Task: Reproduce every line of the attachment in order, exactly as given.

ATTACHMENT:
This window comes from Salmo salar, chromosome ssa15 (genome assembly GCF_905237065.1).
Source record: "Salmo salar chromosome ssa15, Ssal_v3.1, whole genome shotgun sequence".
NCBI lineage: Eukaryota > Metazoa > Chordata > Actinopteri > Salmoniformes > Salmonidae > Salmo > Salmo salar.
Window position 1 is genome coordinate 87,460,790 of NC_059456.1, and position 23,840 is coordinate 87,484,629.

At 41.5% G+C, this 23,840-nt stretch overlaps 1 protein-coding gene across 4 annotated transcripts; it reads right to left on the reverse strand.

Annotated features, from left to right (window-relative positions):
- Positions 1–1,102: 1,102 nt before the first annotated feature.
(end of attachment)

This window comes from Salmo salar, chromosome ssa15 (genome assembly GCF_905237065.1).
Source record: "Salmo salar chromosome ssa15, Ssal_v3.1, whole genome shotgun sequence".
NCBI lineage: Eukaryota > Metazoa > Chordata > Actinopteri > Salmoniformes > Salmonidae > Salmo > Salmo salar.
Window position 1 is genome coordinate 87,460,790 of NC_059456.1, and position 23,840 is coordinate 87,484,629.

At 41.5% G+C, this 23,840-nt stretch overlaps 1 protein-coding gene across 4 annotated transcripts; it reads right to left on the reverse strand.

Annotated features, from left to right (window-relative positions):
- Positions 1–1,102: 1,102 nt before the first annotated feature.